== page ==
A principled Adrian Vassallo
Adrian Vassallo is not simply a Labour MP with a difference. He is a man of definite principle. That feature has permeated his actions and statements, not just recently when he reiterated he would not be contesting the next general election, but also over the long uneasy months that have led to that statement.
He is a man of principle in the first instance to himself. When he stood for election with the Labour Party he knew what kind of line he was signing to.
But he did that without forfeiting his own line. In a party which is at a minimum liberal, he styles himself as a conservative. That was not and should never have become a make or break position.
Political parties are not homogenous like some particular type of ice cream. The Labour Party is far less of a coalition than the Nationalist Party has developed into being. Yet it has always contained in its ranks members, candidates and MPs who did not see eye to eye on everything.
It is, in fact, impossible to do so.
Unless there is recognition of this simple fact, natural differences can lead to rapture, to breakaways and even splits, as has happened in the past.
In Dr Vassallo’s case, I am not aware that he is the stuff of which splits are made. He analysed his position in terms of the self, and took his decision accordingly.
What accentuated his area of differences has been described by the Labour leader as a misunderstanding. Dr Vassallo was adamantly against divorce.
He did not see the Bill enabling it as I, for one, saw it – essentially a legal provision that allowed choice without imposing anything.
As was his right, he was a conscientious objector. He voted against and somehow that elicited the comment that his action would have repercussions. As a matter of fact that was a natural reaction – every action causes a reaction.
I would not think that Dr Muscat is the type to make threats.
More consequential, to my mind, were two other factors – one a state of affairs, the other human relations.
The state of the Labour Party’s affairs is that its new leader shifted it onto a platform of what he terms a movement of moderns and progressives. I wouldn’t say that is a radically new platform.
Since its birth the Labour Party was ahead of its Malta time. But the metaphor is new and succinctly describes Labour according to Dr Muscat’s young image, as well as reflecting current metaphors abroad.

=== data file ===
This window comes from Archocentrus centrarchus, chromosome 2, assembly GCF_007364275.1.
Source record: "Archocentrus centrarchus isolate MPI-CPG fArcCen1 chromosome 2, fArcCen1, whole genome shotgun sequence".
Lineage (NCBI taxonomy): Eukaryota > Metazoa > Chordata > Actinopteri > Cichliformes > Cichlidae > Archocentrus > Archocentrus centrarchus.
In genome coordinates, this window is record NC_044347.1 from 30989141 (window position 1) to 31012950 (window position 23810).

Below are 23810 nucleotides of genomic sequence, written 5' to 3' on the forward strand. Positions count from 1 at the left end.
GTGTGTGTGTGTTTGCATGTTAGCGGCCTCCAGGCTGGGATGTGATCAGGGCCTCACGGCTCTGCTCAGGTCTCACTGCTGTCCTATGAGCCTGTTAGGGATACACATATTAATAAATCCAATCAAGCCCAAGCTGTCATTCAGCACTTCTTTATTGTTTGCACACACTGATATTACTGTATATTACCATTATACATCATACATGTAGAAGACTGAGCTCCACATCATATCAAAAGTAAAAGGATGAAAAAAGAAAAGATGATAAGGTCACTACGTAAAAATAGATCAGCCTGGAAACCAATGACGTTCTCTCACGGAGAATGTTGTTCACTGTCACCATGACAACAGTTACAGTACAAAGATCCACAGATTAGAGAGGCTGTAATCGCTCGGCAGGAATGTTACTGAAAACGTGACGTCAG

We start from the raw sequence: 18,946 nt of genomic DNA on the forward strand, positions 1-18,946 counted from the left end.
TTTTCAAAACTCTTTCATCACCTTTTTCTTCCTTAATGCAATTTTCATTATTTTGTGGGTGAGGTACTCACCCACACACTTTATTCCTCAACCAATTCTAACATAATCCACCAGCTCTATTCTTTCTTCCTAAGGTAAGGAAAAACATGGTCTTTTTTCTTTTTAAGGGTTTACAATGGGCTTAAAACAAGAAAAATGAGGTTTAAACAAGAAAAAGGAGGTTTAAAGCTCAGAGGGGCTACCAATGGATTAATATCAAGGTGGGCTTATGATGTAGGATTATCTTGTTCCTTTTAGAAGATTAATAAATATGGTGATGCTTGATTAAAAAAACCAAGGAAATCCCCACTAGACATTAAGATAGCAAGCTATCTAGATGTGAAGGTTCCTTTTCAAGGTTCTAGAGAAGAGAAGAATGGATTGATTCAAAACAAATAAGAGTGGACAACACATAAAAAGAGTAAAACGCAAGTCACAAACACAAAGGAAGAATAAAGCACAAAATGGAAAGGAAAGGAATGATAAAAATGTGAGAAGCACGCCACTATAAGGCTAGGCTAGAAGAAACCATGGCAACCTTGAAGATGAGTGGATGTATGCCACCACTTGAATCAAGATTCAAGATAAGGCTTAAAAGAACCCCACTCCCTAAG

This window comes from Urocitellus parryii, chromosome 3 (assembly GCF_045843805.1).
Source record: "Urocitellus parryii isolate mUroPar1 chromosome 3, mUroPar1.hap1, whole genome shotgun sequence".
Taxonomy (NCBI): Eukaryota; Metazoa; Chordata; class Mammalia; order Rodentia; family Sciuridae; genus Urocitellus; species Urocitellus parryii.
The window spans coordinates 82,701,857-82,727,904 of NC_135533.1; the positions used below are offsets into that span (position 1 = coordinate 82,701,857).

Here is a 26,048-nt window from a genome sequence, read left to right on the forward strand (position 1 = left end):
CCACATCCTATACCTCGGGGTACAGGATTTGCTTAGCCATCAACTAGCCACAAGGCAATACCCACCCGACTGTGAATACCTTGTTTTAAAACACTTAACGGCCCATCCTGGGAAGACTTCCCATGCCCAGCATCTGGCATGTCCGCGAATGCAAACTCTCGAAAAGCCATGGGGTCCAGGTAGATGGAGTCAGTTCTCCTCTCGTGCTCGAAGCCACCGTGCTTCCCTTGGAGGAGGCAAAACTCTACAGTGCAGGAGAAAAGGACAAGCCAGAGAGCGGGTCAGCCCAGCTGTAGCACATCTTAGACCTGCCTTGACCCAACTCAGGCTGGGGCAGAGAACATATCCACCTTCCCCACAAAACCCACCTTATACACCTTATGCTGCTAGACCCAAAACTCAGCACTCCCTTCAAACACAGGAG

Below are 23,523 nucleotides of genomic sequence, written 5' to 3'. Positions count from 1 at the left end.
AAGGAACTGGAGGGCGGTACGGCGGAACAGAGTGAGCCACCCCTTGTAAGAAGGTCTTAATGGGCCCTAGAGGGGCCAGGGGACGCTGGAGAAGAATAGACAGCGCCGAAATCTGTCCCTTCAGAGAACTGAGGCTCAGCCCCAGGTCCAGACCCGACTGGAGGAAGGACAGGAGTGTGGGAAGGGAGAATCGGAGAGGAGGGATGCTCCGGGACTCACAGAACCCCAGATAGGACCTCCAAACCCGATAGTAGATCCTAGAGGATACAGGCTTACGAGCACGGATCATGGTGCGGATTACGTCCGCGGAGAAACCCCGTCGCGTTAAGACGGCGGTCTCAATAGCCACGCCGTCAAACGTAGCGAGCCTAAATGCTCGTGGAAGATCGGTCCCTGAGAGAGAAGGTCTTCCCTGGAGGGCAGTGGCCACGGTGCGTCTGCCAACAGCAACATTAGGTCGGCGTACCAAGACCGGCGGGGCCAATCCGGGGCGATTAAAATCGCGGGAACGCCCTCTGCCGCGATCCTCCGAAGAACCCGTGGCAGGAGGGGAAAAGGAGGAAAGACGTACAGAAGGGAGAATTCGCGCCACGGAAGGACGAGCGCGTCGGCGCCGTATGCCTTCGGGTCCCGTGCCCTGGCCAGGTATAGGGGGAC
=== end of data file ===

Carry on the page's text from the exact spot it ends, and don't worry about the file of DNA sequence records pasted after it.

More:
That state of affairs was accompanied by something more personal. Dr Vassallo feels that his Labour colleagues sidelined him, barely speaking to him. If that happened, it was wrong. Isolation is never the best means of reaching out to anyone.
Again, I shouldn’t think that was done on a broad scale. But Adrian feels it was done enough to give him the feeling that, apart from being different – a conservative among progressives – he had become a pariah, an outcast.
That is where his principles came in. He would not bend or change them according to the winds of circumstance. He is what he is and he concluded that what he is and will determinedly remain makes him unsuitable to go into another election with the Labour Party.
I see him as principled, however, in more than just that. Though he will not seek re-election he has not withdrawn his parliamentary support to the Labour opposition.
He was elected on the Labour Party programme and he continues to support it in the House of Representatives.
In his position, that is not an easy thing to do. But he does it. And rightly so.
He is a popular family doctor and thereby no doubt attracted personal votes, which helped him get elected.
Yet the bulk of his votes, as with any other candidate in whichever party, come to him on the strength of the party ticket.
An MP who disagrees strongly enough with his party is obliged, according to this principle, to give it back his seat by resigning.
Being an MP – a representative of the people – is not simply a personal affair.